ACR’s commitment to heron and egrets began in 1962 when the organization was established to protect the heronry on Bolinas Lagoon at Martin Griffin Preserve. For more than 70 years, the preserve hosted one of the most significant and well-studied Great Blue Heron, Great Egret and Snowy Egret nesting sites on the West Coast, with as many as 175 breeding pairs of herons and egrets nesting in the tops of the redwood trees in Picher Canyon. In 2013 and 2014 the preserve nesting sites were abandoned in favor of others on the western shore of Bolinas Lagoon and elsewhere in the Bay Area. Although no one knows why the birds left, we suspect avian predators (Bald Eagles) as the likely cause. An assessment of the decline in nesting activity in 2013 is available here (pdf).

Although we don’t know if the birds will return, ACR’s research on herons and egrets throughout the San Francisco Bay area indicate that Great Egrets could reoccupy the heronry in Picher Canyon at any time—recolonization is possible for at least 13 years after abandonment and more likely when human activity is minimized.

Nest monitoring and data collection continues

ACR has been monitoring nesting Great Blue Herons (Ardea herodias), Great Egrets (Ardea alba) and Snowy Egrets (Egretta thula) in Picher Canyon since 1967. This colony site is located at the Martin Griffin Preserve, on the northeast side of the Bolinas Lagoon. ACR has also been monitoring nesting herons and egrets at the Bolinas colony site, at the base of the Francisco Mesa adjacent to the Bolinas Channel, since 1990. A subsite, located on the south end of Kent Island at the mouth of Bolinas Lagoon, also has been monitored by ACR since the site was colonized in 2008.

ACR avian ecologists monitor every heron or egret nest detected in the vicinity of Bolinas Lagoon. Active colonies are surveyed once or twice per week, from February through July, and historically-occupied colony sites are surveyed approximately once per month to check if the colony has been re-occupied. On each visit to active colonies, the biologist records for each nest the number of adults and chicks, the nest stage (i.e. incubating, nest guarded [at least one parent remains at the nest], nest un-guarded [chicks left alone]; a measure of intraseasonal timing), and any other pertinent information. Additionally, the biologist notes any observed disturbances, or potential predators observed or inferred, in the vicinity of the nesting site. The high frequency of nest checks allows relatively high precision in determining the outcome for each nest. 
Nesting summaries for recent years are offered below.
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Heronry Monitor Summary for 2017

PICHER CANYON colony:
Picher Canyon was surveyed for nesting Ardeids approximately once per month between March and June, 2017.

  • Great Blue Heron - There were 0 Great Blue Heron nests in Pitcher Canyon in 2017. 
  • Great Egret - There were 0 Great Egret nests in Pitcher Canyon in 2017. 

BOLINAS colony:
Surveys of the Bolinas colony began on 6 Mar and were conducted approximately twice per week until 2 Aug. There were no observed disturbances to the colony by avian or non-human mammals during the 2017 breeding season. However, a Bolinas resident informed the ACR biologist that on 6 May, some people were discharging fireworks, including loud explosions and ‘rocket-type projectiles’ from a property under the colony. No nest failures or abandonments were observed in the days following this potential disturbance.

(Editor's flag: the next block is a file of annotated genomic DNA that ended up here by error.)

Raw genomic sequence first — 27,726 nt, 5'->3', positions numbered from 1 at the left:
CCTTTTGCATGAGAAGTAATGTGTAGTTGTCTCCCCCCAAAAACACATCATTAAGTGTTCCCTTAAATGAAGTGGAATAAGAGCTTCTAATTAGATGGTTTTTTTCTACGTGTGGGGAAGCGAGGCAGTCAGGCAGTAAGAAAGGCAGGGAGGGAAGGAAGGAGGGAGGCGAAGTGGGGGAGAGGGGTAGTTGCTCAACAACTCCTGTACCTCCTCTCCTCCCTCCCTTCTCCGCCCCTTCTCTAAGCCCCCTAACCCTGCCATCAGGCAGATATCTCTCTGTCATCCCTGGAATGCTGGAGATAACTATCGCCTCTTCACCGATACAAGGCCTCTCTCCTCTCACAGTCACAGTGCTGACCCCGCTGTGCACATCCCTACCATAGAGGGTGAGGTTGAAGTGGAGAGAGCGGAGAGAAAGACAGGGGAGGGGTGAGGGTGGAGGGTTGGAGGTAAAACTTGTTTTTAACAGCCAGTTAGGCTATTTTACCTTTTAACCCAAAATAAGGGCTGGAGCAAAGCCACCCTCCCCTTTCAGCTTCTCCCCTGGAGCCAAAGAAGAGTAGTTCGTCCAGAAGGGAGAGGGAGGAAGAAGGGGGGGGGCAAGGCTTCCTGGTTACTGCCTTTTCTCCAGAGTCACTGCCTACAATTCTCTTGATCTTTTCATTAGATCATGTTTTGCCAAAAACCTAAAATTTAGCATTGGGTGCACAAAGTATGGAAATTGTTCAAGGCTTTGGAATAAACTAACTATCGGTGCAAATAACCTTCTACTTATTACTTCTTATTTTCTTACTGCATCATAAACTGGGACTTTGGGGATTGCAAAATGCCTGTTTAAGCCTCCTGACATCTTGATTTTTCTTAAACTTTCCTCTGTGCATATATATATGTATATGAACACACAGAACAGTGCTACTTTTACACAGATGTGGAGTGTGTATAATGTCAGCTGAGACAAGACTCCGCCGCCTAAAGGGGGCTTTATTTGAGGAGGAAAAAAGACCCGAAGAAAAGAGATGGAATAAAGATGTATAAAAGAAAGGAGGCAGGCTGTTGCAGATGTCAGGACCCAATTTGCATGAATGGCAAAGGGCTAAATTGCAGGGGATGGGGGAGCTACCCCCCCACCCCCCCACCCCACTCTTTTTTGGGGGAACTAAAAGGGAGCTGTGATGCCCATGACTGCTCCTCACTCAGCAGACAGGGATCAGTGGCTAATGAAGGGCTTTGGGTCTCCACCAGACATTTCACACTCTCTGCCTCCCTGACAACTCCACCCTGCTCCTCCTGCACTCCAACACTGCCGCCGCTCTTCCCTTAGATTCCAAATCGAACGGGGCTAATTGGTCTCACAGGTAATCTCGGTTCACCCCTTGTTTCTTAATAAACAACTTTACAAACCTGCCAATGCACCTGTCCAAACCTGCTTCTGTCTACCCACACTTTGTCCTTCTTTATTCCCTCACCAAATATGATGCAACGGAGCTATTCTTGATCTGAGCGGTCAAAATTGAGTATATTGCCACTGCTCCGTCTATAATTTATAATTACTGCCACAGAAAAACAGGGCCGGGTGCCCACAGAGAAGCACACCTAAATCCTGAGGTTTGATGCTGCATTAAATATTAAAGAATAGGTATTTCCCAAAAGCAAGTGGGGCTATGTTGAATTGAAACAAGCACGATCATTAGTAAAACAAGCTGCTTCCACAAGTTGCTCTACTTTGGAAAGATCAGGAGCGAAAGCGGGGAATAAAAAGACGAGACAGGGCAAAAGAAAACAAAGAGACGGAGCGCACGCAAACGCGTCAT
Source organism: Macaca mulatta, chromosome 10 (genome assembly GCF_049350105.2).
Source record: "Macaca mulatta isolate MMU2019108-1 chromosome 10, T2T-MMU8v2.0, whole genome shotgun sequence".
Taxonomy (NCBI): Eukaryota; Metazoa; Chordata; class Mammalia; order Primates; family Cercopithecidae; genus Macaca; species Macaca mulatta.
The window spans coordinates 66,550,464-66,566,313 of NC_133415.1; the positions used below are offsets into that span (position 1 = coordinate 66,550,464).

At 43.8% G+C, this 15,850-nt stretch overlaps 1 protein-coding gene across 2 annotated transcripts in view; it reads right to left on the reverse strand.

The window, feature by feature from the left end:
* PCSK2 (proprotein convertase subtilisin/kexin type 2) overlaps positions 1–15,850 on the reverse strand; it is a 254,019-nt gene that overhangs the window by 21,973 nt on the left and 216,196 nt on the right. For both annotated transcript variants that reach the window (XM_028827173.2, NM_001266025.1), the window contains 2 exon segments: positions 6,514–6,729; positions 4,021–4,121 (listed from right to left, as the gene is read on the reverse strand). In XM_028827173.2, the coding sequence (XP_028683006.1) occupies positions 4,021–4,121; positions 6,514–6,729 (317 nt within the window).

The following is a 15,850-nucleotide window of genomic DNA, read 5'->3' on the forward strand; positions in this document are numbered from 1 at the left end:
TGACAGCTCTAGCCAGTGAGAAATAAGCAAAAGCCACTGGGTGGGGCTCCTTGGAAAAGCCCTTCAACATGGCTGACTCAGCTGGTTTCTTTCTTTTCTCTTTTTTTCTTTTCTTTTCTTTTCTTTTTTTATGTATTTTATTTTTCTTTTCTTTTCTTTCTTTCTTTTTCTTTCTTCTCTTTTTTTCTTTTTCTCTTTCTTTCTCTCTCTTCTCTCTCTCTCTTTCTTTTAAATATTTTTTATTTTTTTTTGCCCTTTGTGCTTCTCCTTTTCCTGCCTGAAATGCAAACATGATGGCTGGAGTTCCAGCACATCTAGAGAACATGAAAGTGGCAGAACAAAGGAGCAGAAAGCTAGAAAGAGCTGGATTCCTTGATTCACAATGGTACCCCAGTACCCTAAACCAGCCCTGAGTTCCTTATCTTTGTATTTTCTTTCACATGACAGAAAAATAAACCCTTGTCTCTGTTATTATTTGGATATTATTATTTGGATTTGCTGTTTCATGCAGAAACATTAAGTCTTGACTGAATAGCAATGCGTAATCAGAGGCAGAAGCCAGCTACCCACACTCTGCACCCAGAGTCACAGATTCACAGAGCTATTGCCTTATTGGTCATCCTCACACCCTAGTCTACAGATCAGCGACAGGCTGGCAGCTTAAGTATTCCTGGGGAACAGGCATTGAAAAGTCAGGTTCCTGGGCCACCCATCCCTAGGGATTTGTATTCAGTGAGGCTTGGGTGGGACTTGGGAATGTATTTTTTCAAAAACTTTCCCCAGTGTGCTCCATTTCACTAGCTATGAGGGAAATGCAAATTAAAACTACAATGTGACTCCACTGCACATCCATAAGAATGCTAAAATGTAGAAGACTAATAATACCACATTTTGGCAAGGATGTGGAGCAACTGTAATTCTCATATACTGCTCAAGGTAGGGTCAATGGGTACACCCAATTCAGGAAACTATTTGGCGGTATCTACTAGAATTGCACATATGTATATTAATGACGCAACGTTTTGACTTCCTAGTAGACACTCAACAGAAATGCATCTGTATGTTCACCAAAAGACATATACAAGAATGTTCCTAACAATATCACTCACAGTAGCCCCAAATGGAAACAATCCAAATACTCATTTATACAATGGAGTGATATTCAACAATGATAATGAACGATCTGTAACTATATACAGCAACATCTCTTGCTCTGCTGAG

• Great Blue Heron - The first active Great Blue Heron nest in the Bolinas colony in 2017 was observed on 6 Mar and the last active nest was observed on 2 Aug. There were 10 Great Blue Heron nests, and all of these appeared to fledge at least one chick.
  • Great Egret - The first active Great Egret nest in the Bolinas colony in 2017 was observed on 23 Mar and the last active nest was observed on 2 Aug. There were 17 Great Egret nests, and all of these appeared to fledge at least one chick. There were the same number of nests in 2017 as in 2016, possibly indicating that colony size is stabilizing following the influx of breeding pairs that appeared to result from the abandonment of the Picher Canyon colony.
  • Double-crested Cormorant - Double-crested Cormorants (Phalacrocorax auritus) nested in the Bolinas colony site for the first time on record in 2016. However, while these cormorants were observed roosting in the colony on multiple occasions in 2017, nesting behavior was not observed.

KENT ISLAND colony:
Kent Island was checked for nesting Ardeids approximately two times per month during the regular Bolinas colony site surveys. Observations of a pair of Common Ravens on and around Kent Island suggested this species was nesting somewhere on the island, but direct evidence of nesting was not observed.

  • Great Blue Heron - No Great Blue Heron nests were detected on Kent Island in 2016. Great Blue Herons were last observed nesting on Kent Island in 2013.
  • Great Egret - There were no Great Egret nests detected on Kent Island in 2016. Great Egret were last observed nesting on Kent Island in 2012.

Download the 2017 nesting summary report (pdf)


Heronry Monitor Reports for 2016 from Science Staff

PICHER CANYON colony:
Picher Canyon was surveyed for nesting Ardeids approximately once per month between March and June, 2016.

  • Great Blue Heron - There were 0 Great Blue Heron nests in Pitcher Canyon in 2016.
  • Great Egret - There were 0 Great Egret nests in Pitcher Canyon in 2016.